PHYCollisionShapeFromData is useful for speeding up simulation setup. It can take some time to generate collision meshs, especially when loaded from non-standard primitive shapes (eg PHYCollisionShapeGeometry). All PHYCollisionShapes have a serialize() function that lets you obtain a Data representation of them, which can be saved to disk / packaged with your application bundle. You can then use PHYCollisionShapeFromData to load these shapes.

let originalCollisionShape = PHYCollisionShapeGeometry(...)
let data = originalCollisionShape.serialize() // Save this data to disk somewhere, and stop using PHYCollisionShapeGeometry in favor of:
let recreatedCollisionShape = PHYCollisionShapeFromData(data)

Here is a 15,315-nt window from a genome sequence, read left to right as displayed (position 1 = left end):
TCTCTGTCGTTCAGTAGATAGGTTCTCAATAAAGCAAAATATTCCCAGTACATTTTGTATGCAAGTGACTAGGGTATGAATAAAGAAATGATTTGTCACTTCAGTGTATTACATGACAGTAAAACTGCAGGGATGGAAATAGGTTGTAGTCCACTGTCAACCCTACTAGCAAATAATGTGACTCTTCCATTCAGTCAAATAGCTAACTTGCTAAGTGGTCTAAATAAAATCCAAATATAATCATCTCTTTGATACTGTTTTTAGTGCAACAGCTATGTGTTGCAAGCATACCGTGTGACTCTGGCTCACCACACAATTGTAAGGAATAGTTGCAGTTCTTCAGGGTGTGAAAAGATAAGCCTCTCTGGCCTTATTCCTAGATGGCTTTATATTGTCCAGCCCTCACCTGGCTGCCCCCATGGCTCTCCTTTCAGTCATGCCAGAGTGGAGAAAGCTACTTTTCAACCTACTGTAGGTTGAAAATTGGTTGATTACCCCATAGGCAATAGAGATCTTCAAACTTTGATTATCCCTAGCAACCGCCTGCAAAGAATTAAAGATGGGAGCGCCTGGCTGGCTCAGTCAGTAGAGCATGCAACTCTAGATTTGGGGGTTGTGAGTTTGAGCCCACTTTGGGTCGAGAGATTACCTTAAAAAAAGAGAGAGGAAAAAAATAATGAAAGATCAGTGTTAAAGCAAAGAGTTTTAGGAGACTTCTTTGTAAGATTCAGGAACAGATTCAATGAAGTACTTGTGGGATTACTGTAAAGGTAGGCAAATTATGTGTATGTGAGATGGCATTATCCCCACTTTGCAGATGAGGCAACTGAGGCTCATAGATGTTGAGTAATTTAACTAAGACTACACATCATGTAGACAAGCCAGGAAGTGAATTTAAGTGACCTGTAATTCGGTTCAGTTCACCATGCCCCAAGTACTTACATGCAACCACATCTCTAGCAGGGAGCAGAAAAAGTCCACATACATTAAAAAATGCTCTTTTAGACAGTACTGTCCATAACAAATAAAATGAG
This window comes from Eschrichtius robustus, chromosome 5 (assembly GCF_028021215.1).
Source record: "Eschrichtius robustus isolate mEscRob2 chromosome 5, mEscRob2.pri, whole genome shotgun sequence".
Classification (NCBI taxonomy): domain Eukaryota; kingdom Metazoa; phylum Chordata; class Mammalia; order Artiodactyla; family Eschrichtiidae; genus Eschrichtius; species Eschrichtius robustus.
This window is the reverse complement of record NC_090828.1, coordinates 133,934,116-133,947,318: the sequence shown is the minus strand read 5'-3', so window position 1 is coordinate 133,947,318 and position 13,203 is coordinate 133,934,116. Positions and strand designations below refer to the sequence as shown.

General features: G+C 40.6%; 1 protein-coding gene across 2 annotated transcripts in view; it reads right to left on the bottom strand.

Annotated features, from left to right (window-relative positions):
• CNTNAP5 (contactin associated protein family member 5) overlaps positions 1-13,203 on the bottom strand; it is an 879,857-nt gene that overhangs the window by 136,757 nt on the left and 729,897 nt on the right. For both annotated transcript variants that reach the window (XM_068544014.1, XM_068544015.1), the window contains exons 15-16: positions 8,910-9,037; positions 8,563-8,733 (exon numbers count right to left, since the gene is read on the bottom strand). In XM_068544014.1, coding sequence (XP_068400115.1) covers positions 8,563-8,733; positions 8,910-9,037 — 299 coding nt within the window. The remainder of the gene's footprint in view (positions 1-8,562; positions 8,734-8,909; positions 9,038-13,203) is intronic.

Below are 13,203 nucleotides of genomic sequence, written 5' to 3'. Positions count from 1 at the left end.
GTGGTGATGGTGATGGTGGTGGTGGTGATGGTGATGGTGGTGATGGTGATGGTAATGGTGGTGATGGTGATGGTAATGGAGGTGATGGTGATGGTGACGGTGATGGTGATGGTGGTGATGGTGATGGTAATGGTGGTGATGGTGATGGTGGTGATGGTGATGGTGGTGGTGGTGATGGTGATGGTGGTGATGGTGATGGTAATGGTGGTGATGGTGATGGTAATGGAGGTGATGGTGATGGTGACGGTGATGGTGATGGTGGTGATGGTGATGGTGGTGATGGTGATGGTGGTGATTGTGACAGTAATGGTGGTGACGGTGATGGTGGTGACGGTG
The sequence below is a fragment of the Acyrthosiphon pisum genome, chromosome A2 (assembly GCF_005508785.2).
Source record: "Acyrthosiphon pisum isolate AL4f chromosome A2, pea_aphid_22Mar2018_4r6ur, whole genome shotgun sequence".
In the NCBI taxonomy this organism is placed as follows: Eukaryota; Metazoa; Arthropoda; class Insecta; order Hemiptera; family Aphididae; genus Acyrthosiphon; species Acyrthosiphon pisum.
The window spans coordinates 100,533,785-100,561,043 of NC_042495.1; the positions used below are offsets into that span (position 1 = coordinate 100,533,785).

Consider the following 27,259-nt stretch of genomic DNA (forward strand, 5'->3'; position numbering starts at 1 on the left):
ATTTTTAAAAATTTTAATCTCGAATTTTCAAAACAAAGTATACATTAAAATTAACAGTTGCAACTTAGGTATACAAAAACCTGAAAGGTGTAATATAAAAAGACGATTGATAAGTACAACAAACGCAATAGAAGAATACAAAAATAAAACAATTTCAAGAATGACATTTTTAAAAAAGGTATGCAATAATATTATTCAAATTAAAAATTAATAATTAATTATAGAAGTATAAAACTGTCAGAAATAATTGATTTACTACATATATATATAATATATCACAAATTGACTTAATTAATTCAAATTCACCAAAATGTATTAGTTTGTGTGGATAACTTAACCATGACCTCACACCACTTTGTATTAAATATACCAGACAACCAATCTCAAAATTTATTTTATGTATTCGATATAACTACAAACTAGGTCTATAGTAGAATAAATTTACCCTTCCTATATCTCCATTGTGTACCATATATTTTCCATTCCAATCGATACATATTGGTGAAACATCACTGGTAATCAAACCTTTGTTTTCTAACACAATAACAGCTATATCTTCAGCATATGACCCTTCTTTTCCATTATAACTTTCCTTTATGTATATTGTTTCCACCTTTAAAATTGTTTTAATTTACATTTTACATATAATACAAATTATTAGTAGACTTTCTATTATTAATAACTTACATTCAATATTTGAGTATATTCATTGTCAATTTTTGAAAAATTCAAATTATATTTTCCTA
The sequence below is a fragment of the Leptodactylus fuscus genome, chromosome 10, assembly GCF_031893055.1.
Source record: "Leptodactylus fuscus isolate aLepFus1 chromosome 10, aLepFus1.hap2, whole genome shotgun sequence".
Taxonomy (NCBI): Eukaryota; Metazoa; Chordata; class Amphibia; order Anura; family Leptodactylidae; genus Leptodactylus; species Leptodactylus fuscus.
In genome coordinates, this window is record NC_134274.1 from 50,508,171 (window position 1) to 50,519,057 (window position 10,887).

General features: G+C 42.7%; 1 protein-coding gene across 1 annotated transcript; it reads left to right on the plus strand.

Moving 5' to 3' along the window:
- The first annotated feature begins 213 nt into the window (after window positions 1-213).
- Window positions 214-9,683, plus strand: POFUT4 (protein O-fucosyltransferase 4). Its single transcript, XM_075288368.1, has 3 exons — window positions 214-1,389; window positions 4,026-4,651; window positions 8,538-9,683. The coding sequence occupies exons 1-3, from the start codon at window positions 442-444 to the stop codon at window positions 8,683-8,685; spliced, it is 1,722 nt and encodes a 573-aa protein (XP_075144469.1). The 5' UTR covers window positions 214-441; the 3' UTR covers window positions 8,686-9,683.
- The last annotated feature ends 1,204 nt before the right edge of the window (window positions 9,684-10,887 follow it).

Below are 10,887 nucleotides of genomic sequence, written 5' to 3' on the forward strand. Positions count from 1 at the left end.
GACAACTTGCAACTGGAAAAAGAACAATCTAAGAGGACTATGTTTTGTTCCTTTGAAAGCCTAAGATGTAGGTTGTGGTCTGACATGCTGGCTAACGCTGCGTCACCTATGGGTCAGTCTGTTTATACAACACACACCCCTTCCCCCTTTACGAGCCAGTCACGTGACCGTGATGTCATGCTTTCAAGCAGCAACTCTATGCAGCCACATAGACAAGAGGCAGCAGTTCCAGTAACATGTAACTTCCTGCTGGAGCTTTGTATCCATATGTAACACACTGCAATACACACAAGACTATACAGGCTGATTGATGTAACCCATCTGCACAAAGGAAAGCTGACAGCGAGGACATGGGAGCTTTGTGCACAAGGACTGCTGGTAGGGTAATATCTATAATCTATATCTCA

Updating Bullet

PhyKit currently targets Bullet v2.89

To install Bullet locally:

  1. Ensure cmake is installed
  • Install cmake via https://cmake.org/download/
  • Install cmake command-line tools via PATH="/Applications/CMake.app/Contents/bin":"$PATH"
  1. Install desired Bullet library

To modify which Bullet source files PhyKit targets:

  1. Find the folder within bullet that contains your desired source. For example, "src/LinearMath"
  2. Copy this folder into the repo, at PhyKit-shared/bullet
  3. Drag this folder into the PhyKit Xcode project, under the "bullet" group
  4. Ensure "Create groups" is selected, do not select any targets, and click Finish
  5. Search for any .cpp files in the added directory, and manually add them to the PhyKit-ios and PhyKit-macos targets
  6. Add "-w" compiler flag to all cpp files, via Target / Build Phases / Compile Sources

Updating PhyKit

After making any desired changes, follow these steps to release a new version of PhyKit: